Today I am on another road trip with husband Greg – who has many occasions to do funerals and weddings out of our immediate area. It is a rainy dark day with many clouds looming above that look heavy with water. The further north we drove the darker those clouds became. I have these great sunglasses that have a amber type glow to them. When wearing them I notice how bright everything becomes – without the glare. Today as we rode into ever increasing darkness – I finally had to take them off. There was no brightening up that darkness – not even with amber glow glasses.
I am thankful for my sight – even though at times I complain about things being too bright – like yesterday when we went to a nearby pumpkin patch to pick out a special pumpkin for carving. I wanted a picture – but the glare was unbelievable.
However, undaunted – I posed for the camera anyway. What's a little glare, right?
I'm also surrounded today by a bunch of NOISE. It is a crowded Starbucks with many conversations and LOUD music streaming through the place. Not that anyone is listening to it. I close my eyes and try to imagine what it would be like to be blind. To have to depend on just my heightened sense of hearing to take in everything happening around me. It is confusing – not sure how I would process all this noise without seeing.
The other day we watched the original “The Miracle Worker” with Anne Bancroft playing Anne Sullivan and Patty Duke playing Helen Keller. It had been many years since I had seen this great movie and was just as fascinated with it when watching it again. Can you imagine a world with BOTH sight and hearing gone? This seem inconceivable and very rarely do we hear about a person today with limitations in both areas at once.
When I try to imagine what it must have been like for the very brilliant mind of Helen Keller to be in a world of darkness and silence – forever – it is difficult. When is my world ever completely quiet? I always have some music playing when working at my desk – can hear my husband upstairs coughing or sneezing – hear the neighbors with their dogs – or when they are working in the yard. I hear cars and trucks going by our house and a million other sounds that I am just used to.
When I try to imagine a world of darkness I think about this when it is night time and I am going to bed. I lie very still in my bed and as quiet as I can and try to stay there and not move. This was the world of Helen Keller.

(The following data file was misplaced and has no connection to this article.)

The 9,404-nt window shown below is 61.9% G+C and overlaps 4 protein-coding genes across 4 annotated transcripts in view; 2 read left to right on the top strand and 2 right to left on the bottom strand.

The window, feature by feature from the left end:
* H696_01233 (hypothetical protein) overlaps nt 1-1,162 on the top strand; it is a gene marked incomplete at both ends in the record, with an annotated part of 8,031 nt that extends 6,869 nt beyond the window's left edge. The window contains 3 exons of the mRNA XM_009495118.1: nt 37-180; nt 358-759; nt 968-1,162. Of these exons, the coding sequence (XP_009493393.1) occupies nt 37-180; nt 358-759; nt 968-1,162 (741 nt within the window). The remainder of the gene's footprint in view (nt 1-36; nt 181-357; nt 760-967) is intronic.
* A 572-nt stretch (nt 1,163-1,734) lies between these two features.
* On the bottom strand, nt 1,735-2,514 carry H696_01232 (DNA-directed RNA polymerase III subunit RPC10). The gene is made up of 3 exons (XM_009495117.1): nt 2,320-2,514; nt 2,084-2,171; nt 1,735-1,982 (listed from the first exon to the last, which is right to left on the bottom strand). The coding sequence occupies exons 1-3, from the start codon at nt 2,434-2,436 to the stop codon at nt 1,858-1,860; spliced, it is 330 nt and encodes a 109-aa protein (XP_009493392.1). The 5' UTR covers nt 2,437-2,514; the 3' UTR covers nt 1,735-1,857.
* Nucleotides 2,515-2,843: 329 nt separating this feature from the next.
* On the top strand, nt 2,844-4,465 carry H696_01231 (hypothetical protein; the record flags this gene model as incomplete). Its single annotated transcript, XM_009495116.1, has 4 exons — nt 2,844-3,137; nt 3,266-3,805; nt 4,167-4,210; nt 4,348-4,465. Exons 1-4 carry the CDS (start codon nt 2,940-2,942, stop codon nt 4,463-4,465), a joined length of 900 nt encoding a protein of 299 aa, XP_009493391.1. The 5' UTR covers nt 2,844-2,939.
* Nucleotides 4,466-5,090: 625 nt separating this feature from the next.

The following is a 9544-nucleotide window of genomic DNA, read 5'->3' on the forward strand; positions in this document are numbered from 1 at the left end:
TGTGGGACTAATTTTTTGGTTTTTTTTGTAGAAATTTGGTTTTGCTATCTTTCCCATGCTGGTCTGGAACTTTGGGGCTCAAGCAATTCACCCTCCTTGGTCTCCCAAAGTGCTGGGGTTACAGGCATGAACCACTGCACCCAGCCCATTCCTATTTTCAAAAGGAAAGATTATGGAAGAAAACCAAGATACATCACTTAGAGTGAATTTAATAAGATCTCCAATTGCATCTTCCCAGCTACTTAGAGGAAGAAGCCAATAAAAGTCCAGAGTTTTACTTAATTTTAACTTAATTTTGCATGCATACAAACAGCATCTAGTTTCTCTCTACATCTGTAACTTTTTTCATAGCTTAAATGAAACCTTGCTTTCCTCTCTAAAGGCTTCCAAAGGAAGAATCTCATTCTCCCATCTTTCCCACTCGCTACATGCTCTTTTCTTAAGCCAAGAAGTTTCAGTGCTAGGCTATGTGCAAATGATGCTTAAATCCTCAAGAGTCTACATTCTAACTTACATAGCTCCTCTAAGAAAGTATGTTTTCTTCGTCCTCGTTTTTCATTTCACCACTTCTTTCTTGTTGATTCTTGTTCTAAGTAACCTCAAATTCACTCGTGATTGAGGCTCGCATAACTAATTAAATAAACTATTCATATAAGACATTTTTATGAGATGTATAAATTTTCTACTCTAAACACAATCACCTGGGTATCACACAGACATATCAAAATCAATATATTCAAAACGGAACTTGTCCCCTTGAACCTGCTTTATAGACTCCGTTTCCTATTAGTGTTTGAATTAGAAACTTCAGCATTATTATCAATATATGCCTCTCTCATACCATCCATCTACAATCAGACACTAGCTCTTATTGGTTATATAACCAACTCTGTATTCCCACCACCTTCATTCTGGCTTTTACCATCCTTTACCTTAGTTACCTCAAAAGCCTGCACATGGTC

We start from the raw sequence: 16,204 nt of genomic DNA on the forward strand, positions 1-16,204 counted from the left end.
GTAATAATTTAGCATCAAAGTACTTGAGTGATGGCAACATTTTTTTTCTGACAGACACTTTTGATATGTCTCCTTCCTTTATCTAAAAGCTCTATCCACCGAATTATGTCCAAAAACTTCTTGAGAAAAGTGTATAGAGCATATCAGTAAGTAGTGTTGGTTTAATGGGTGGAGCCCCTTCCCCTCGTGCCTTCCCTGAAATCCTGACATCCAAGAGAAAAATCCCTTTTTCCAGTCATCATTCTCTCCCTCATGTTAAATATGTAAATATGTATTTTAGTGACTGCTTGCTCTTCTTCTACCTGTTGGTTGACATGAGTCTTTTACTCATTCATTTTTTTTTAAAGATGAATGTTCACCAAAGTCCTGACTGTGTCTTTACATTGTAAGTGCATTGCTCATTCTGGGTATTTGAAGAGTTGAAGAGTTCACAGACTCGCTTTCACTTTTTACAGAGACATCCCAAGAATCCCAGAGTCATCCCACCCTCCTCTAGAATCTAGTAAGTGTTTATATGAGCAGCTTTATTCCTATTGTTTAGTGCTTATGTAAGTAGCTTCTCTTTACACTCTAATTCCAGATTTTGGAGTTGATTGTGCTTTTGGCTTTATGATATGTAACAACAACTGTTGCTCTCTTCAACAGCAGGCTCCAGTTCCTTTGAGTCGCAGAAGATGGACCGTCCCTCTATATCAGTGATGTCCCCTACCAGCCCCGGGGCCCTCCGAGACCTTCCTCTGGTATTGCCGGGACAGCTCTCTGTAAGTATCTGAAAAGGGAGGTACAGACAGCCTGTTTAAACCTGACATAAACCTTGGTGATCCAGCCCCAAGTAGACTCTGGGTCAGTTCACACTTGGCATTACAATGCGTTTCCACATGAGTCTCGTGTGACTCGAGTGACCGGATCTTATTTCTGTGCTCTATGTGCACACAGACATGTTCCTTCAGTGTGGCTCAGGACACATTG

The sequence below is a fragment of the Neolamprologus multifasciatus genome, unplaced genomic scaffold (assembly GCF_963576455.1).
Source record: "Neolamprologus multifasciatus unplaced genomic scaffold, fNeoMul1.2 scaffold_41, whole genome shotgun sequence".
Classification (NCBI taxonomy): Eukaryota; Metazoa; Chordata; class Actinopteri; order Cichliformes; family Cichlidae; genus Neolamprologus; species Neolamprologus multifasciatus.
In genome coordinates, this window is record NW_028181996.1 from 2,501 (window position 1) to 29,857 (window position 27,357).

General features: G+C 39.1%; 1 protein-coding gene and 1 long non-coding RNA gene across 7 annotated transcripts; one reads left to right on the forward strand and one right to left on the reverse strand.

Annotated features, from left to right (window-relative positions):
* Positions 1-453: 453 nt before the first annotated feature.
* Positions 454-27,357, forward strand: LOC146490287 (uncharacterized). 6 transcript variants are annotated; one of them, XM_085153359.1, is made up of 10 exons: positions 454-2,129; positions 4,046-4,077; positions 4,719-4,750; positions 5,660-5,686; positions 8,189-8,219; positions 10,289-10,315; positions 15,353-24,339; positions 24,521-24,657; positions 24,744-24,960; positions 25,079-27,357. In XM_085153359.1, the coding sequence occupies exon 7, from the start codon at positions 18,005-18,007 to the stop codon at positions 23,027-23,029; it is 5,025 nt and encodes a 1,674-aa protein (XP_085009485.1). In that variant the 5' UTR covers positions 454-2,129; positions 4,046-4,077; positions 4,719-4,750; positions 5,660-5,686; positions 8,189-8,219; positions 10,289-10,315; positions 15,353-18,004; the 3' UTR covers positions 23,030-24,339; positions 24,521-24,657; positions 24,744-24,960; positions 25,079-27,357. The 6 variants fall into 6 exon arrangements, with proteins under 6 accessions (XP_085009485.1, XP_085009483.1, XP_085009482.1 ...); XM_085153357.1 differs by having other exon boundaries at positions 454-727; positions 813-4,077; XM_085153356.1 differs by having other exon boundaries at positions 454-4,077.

What must it have been like? Helen was not born blind and deaf so the chances that she had some memory of seeing and hearing are very probable. She would have wondered what happened to her I'm sure. But mostly she had to learn how to communicate with Anne Sullivan who came to work with her and would not give up until she found a way to make Helen understand that letters formed words and words belonged to things she could smell and touch. When this was learned (I have NO IDEA how that could possibly have happened – except that Helen Keller was brilliant) it was no problem for her to learn – and learn and communicate she did! She graduated college and traveled the world – even learned to speak – truly amazing.
We truly have no excuses – those of us that have sight and hearing at our disposal. Sometimes I wonder if our senses actually handicap us out of doing remarkable things – like Helen. It is so distracting to have sounds and sights in our everyday world. We get used to the distractions and it numbs us to producing things that limited people seem to have no trouble achieving. Is it because they are silent and have that inward focus that we lack? I know I would not have the personal modivation to live in silence and darkness. That is something learned and practiced. A person with limitations either in sight or in hearing has learned valuable things in the darkness and silence that the rest of us will never learn.
Can you imagine a world without music? Without mountains you could see? Never see the face of the one you love? Never hear their voice?
Dear Lord – help me be truly appreciative of your many blessings today. Amen.
Cover of Jaws (30th Anniversary Edition)
Last night Greg and I watched a 2 hour documentary about the making of the movie ‘Jaws’ – released in 1975. I remember going to see ‘Jaws’ that summer with some friends – in fact I’ll never forget it. It reinforced my very strong fear of the water and especially the ocean.